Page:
Kamble’s study doesn’t keep only the ‘city,‘ or the ‘urban,’ as the centre of her research motivation. Her text uses an Ambedkarite approach that problematises the former Gandhian gaze through which we imagine the ‘village,‘ as a site of social harmony, and urges the readers to be vigilant about the constant humiliation and degradation of Dalits and Dalit women in specific villages in India.

Without engaging with the village, one cannot fully grasp Dalit women’s positionality within the socio-economic structures of the nation. Both an insider and outsider perspective is crucial for an in-depth analysis of Dalit women’s lives.

Challenges faced by a Dalit feminist social researcher

The three case studies of Dalit women in chapter three break open the idea that the field is an inviting space for all social researchers alike. The challenges faced by Kamble during her fieldwork, specifically caste-based in nature despite her own positionality and access to the community reflect that the field in India is not a plain field, instead, it is already operating at intersections of caste-class-gender-sexuality.

The terrain of knowledge production in itself is not an equal starting ground, and social researchers who come from the margins, especially Dalit feminist social researchers often end up carrying the entire responsibility for speaking for women who come from the margins in a politically correct manner as they understand the implications of language while talking about Dalit women’s lives.

Recognising varied stages of caste-based violence against Dalit women

Kamble bravely engages the reader with these nuances on her fieldwork journey. Dalit women’s negotiation with the structure wherein they are placed is thoroughly investigated in chapter four as Kamble argues, “the assertion of Dalit women, their efforts to negotiate with the village and higher-level authorities, and its violent repercussions are unique in the entire world.

She takes this analysis of caste-based violence against women at a secondary stage forward by focusing on the role of the state actors, law and space in chapter five. The right to justice is well defined by the law within the Indian constitution, although the processes of securing social justice for Dalit women survivors of atrocities cases reflect neglegience often by the police by not filing an FIR, and framing them as ‘culprits,’ not victims. Kamble like many Dalit feminists demands accountability, and routine checks on the systemic exclusion of Dalit women from the biased attitudes of the law mechanisms and judicial systems. 

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In chapter six, Kamble explains the tertiary stage of violence as being separate from the primary and secondary. This clarifies how the atrocity case continues to reverberate in the life of the Dalit woman who experienced primary brutality long after the tragedy. The restoration of Dalit women’s dignity and personhood forms the basis of speaking against caste-based violence against Dalit women.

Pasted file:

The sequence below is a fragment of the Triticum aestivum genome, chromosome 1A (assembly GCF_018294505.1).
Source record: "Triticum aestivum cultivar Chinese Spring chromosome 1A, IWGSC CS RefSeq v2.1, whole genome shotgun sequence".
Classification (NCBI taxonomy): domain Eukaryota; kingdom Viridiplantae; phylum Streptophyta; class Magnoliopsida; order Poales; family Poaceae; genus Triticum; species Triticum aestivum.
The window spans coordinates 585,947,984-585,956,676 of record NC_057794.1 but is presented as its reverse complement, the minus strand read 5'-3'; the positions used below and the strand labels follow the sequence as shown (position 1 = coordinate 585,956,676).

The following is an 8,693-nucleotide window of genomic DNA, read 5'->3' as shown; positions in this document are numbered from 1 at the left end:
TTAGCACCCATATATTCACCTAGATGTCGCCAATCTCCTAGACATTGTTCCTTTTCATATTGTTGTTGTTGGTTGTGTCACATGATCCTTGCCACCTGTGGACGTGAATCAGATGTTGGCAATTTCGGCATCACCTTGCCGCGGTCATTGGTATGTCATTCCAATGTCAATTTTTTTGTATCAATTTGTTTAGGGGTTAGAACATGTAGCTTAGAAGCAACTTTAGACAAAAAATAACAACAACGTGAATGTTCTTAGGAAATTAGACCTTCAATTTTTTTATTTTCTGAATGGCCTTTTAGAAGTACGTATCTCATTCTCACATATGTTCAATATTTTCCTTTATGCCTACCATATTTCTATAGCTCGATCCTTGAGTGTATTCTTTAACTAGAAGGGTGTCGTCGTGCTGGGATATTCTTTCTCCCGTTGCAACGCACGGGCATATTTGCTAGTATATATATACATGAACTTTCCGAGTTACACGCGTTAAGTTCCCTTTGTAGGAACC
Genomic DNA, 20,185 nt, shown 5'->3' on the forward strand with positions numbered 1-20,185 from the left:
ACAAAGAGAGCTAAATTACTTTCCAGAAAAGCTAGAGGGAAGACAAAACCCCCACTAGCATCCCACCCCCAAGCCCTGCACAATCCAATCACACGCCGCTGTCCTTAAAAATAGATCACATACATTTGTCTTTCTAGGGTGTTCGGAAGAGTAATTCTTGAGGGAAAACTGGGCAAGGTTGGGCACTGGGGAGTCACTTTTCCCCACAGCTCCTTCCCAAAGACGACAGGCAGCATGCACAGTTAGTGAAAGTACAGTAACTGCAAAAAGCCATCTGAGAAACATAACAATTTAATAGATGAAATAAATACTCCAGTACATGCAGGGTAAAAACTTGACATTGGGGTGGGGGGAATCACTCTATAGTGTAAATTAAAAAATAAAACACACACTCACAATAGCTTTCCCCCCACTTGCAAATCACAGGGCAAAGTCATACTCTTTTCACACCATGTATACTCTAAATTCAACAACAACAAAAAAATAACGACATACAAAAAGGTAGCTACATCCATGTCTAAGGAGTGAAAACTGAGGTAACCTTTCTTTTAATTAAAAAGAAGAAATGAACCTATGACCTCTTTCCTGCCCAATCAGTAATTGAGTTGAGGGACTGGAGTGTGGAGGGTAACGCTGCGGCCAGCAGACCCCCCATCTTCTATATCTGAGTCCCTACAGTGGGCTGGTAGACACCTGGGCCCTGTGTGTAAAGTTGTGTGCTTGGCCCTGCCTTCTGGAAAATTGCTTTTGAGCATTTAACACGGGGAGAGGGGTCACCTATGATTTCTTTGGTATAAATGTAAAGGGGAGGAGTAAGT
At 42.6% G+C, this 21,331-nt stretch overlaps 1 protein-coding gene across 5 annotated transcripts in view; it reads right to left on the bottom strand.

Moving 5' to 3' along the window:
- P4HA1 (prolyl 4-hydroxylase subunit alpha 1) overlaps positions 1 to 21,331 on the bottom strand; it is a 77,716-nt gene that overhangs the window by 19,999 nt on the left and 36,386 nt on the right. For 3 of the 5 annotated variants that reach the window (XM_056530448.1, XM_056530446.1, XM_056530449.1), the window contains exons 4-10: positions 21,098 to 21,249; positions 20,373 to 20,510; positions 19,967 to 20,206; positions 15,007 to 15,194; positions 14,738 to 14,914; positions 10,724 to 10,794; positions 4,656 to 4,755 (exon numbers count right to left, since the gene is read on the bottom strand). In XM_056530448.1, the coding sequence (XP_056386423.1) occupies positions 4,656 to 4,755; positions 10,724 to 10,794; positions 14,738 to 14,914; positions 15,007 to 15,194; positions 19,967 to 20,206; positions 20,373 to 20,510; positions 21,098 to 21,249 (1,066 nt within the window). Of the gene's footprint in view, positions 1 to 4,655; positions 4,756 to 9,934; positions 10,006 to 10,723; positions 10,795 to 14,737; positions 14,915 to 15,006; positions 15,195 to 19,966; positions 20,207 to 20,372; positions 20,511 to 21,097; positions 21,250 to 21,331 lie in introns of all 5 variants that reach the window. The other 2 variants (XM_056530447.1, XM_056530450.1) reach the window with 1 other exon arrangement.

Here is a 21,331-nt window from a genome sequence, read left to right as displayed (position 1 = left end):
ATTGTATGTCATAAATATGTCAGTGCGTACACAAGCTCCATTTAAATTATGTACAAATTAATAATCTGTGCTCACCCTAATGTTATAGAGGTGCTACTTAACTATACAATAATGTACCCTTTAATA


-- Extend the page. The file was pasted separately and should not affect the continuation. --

The Khairlanji massacre in Eastern Maharastra on September 29th, 2006 is kept as the main referent case for engaging seriously with CBVAW in India overall. Even after years of this massacre, one must ask: Is there a decline or fall in cases of brutal caste-based violence against Dalit women?

The latest data from the National Crime Records Bureau reveals there was a 45 per cent increase in reported rapes of Dalit women between 2015 and 2020. The data said on average, 10 rapes of Dalit women and girls were reported every day in India. Recently, Article 14 reported, “A Dalit minor from Uttar Pradesh was allegedly gang-raped by the same men twice in 44 days, and a year later, the rapists set fire to her house in Laad Kheda village, causing burn injuries to her infant son born out of the rape. An examination of the case showed the UP police ignored vital evidence and registered an FIR for the first rape more than a year later, only after the minor went to the POCSO court in Unnao.

Source: The Print

The entire case is not a sole example of the errors in serving justice to Dalit women especially when the evidences are also concretely present but are intentionally tampered, with and ignored by the police to support the perpetrators in such cases.

What contains within the future(s) of Dalit girls and women in India whose fathers are mostly economically struggling to make a livelihood, and those, whose mothers are engaged in daily sustenance chores, making it an easily exploitative setting for dominant caste men who wait to use these vulnerabilities to punish Dalit women and the entire community and re-instate Dalit women’s bodies as only sexual and excess? What contains within the present where they are shamelessly denied justice in the comprehensible and incomprehensible language(s)?

What happens to these cases once they appear and disappear from our view on an everyday basis? What becomes of them? Of the Dalit girls, women, and their families who face social injustice visible in the form of caste-based violence around them? How does the vast nexus of social structures respond to these constant demands to acknowledge and rectify the flaws in the system that enable caste-based violence against Dalit women?

Kamble’s text truly supports and voices to read the resistance brought on by Dalit women in chapter seven by focusing on conversion to a new religion, the search for a separate place to live, and poetry writing have all helped the community fight the erroneous caste apartheid but the beauty of her text lies in its solicited attempt to bursting the bubble of the invisibility of Dalit women’s vulnerable socio-economic position around us through a critical reading of caste and gendered struggle.

The book fills the lacunae in feminist anthropology, anthropology and sociology and social justice, and is a must-read to educate oneself on the forms of violence, and gendered struggle. Only then we can begin to improve the social world around us.